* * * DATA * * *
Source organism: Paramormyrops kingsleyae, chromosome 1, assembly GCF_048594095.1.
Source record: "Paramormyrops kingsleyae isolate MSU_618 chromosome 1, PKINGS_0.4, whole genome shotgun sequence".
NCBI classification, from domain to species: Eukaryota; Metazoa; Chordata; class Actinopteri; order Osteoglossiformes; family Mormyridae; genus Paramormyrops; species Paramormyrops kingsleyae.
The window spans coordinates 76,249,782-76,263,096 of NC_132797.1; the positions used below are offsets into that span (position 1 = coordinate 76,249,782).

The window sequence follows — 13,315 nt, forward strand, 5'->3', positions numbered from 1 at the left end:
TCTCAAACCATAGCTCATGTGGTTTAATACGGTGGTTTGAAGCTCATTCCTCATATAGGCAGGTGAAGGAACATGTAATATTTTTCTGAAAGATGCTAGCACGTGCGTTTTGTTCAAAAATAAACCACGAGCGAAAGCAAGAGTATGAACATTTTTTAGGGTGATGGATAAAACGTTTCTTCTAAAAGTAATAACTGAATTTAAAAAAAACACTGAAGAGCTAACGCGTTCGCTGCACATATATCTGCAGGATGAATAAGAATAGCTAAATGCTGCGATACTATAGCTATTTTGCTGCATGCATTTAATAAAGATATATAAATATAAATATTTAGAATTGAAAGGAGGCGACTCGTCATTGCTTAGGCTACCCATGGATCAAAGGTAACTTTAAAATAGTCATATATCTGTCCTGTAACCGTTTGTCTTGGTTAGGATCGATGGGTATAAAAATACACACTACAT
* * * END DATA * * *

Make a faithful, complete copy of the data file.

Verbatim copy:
Source organism: Paramormyrops kingsleyae, chromosome 1, assembly GCF_048594095.1.
Source record: "Paramormyrops kingsleyae isolate MSU_618 chromosome 1, PKINGS_0.4, whole genome shotgun sequence".
NCBI classification, from domain to species: Eukaryota; Metazoa; Chordata; class Actinopteri; order Osteoglossiformes; family Mormyridae; genus Paramormyrops; species Paramormyrops kingsleyae.
The window spans coordinates 76,249,782-76,263,096 of NC_132797.1; the positions used below are offsets into that span (position 1 = coordinate 76,249,782).

The window sequence follows — 13,315 nt, forward strand, 5'->3', positions numbered from 1 at the left end:
TCTCAAACCATAGCTCATGTGGTTTAATACGGTGGTTTGAAGCTCATTCCTCATATAGGCAGGTGAAGGAACATGTAATATTTTTCTGAAAGATGCTAGCACGTGCGTTTTGTTCAAAAATAAACCACGAGCGAAAGCAAGAGTATGAACATTTTTTAGGGTGATGGATAAAACGTTTCTTCTAAAAGTAATAACTGAATTTAAAAAAAACACTGAAGAGCTAACGCGTTCGCTGCACATATATCTGCAGGATGAATAAGAATAGCTAAATGCTGCGATACTATAGCTATTTTGCTGCATGCATTTAATAAAGATATATAAATATAAATATTTAGAATTGAAAGGAGGCGACTCGTCATTGCTTAGGCTACCCATGGATCAAAGGTAACTTTAAAATAGTCATATATCTGTCCTGTAACCGTTTGTCTTGGTTAGGATCGATGGGTATAAAAATACACACTACAT